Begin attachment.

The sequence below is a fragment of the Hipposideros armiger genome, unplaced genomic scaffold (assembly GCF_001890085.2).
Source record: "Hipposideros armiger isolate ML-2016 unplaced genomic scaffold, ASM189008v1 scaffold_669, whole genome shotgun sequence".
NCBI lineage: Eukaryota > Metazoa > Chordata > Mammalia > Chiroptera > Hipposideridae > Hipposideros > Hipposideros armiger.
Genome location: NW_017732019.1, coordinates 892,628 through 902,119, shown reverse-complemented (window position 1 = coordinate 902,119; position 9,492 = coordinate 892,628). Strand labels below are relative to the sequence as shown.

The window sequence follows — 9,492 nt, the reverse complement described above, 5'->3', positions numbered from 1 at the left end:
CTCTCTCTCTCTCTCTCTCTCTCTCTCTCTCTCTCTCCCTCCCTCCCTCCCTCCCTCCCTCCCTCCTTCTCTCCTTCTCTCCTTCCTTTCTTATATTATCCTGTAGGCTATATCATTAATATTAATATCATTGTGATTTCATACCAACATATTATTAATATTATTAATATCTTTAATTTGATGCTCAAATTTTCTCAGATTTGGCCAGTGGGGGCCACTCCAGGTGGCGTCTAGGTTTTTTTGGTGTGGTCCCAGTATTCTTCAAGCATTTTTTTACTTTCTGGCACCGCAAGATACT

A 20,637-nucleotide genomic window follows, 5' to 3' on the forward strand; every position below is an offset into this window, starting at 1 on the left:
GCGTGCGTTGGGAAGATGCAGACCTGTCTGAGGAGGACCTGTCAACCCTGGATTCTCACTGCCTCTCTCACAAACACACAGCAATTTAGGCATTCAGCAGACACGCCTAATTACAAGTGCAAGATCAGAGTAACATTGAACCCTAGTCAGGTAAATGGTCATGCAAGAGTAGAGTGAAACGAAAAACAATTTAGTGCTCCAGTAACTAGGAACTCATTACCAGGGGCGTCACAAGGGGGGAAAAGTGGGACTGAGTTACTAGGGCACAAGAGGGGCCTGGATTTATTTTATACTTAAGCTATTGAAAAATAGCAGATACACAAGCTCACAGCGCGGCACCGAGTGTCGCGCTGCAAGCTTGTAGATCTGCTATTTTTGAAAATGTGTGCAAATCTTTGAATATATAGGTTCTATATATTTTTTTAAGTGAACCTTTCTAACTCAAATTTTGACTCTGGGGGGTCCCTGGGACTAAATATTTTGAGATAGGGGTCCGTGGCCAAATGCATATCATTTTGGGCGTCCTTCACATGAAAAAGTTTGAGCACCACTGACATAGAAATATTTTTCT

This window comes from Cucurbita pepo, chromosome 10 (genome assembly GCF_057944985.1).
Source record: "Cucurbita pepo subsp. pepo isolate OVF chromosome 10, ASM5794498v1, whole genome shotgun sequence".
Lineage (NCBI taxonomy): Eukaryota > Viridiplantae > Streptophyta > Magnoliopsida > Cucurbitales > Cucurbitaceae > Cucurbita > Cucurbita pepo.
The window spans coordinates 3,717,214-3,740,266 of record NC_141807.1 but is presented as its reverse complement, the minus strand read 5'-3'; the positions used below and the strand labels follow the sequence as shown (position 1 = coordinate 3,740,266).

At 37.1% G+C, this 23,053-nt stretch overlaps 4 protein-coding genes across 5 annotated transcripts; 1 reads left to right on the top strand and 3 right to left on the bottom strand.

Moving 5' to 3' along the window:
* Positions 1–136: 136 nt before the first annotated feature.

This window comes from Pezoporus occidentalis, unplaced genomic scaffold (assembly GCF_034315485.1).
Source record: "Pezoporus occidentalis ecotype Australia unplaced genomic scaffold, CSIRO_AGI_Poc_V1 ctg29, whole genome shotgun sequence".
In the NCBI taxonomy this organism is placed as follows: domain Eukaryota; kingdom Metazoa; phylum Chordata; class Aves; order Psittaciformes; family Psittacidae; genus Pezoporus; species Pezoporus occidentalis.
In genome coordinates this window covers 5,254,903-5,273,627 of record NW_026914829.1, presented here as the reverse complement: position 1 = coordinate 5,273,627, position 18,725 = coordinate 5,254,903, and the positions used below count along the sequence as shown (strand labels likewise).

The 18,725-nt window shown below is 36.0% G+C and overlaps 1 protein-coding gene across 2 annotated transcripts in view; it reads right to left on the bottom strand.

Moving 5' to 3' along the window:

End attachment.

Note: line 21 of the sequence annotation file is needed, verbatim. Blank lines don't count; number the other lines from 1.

Moving 5' to 3' along the window: